Receiving care in your home and what it costs

Given the opportunity, most of us would choose to remain in our own home for as long as possible. The benefits include staying close to our social and personal support network as well as retaining a greater degree of independence.

This, however, will depend if it’s possible to get the right level of care and support for your needs.

You may also need modifications to your home, such as installing a stair lift, adapting the bathroom or widening doors to accommodate a wheelchair.

In order for you to claim any assistance towards these costs, the local authority will need to prepare a support or care plan based on your care needs and then undertake a financial assessment to determine your ability to pay.

Who will pay your home care costs?

Depending on the combination of your care needs and financial means, you will either be entitled to full or part funding from your local authority or be expected to fully fund yourself. Your ability to pay will be determined by your income, expenditure and savings – not the value of your home. 

If you are self-funding your own care at home, you can choose who provides your care. You can either elect to use an agency or employ one or more people to carry out the work for you. If you are receiving financial assistance from your local authority, you may still be able to have a say in who provides these services – in the form of receiving direct payments, which you can then use to fund the services that you need.

Remember that these local authority assessments are not permanent. If your care and support needs change, or your financial circumstances alter (for instance, if you start to use up your savings), you can ask to be reassessed.

What can I expect to pay for home care?

Home care costs can vary hugely depending upon location. There are significant regional variations and costs will also depend on what sort of care you need, how many hours of care you need and what time of the day and week you need it. 

Depending upon your circumstances, you may be able to combine formal support with a measure of some informal support from your relatives and friends. Having access to respite care (a short stay in a care home), when it is needed, is also an option to consider if your family plays a large part in your care.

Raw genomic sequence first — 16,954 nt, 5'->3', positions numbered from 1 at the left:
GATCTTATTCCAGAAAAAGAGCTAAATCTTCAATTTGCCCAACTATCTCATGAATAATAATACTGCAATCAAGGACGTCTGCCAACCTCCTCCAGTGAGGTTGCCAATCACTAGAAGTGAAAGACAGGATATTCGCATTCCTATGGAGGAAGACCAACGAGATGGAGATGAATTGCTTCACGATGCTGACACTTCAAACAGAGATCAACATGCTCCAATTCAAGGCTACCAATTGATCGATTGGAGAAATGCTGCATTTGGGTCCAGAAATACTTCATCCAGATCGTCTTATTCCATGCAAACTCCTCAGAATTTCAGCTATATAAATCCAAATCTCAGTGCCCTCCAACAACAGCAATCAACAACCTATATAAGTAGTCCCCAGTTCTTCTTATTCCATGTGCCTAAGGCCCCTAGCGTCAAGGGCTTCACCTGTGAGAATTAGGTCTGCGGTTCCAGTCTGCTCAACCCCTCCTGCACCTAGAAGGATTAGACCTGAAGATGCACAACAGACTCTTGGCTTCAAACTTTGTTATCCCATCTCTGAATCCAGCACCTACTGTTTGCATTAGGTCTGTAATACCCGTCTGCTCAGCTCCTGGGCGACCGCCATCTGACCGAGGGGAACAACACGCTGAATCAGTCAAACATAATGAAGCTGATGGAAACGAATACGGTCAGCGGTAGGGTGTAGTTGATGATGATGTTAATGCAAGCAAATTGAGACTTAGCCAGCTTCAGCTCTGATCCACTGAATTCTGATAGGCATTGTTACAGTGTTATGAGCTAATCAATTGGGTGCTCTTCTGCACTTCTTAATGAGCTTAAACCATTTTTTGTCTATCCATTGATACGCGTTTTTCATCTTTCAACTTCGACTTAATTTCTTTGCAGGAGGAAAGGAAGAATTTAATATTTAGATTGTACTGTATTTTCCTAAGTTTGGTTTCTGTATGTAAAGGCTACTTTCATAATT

Choosing your home care provider

While the cost of home care might be an important factor, so too are the reliability and quality of the service provided.

You can find home care agencies in your area from:

The websites of the Care Quality Commission (CQC) and its equivalent bodies in Wales and Scotland also have copies of recent inspection reports of the home care providers registered with them. Reading these reports is a crucial stage in the selection process.

We suggest that you contact two or three homecare agencies, confirm whether they are members of a reputable trade association and ask them to send you their brochure and home care prices. 

A wide range of services are available including domiciliary care (care and support in your home) as well as nursing, including night cover. Providers should be able to design a care and support package around your particular needs. A degree of flexibility to increase the package should also be built in, especially if you have recently left hospital and have immediate rehabilitation needs, or your condition is progressive.

Here is a short checklist of questions to cover when interviewing:

    • What services are included and at what hourly rate?
    • What is not provided?
    • Do they charge extra for weekends / bank holidays, evenings etc?
    • What additional expenses are chargeable?
    • How many different individuals will be providing these services, and do they provide adequate holiday cover?
    • What training have these individuals had and have they all been CRB checked?
    • Is there a 24-hour telephone line for emergencies?
    • How long is the contract for, how easy is it to terminate, and what happens if you are unhappy with the service?

You will also have the option to employ somebody directly (either as an employee or on a self-employed basis). This may well affect your home care costs and give you more control over who provides the care. If so, proper contracts should be drawn up and you would be well advised to take legal advice.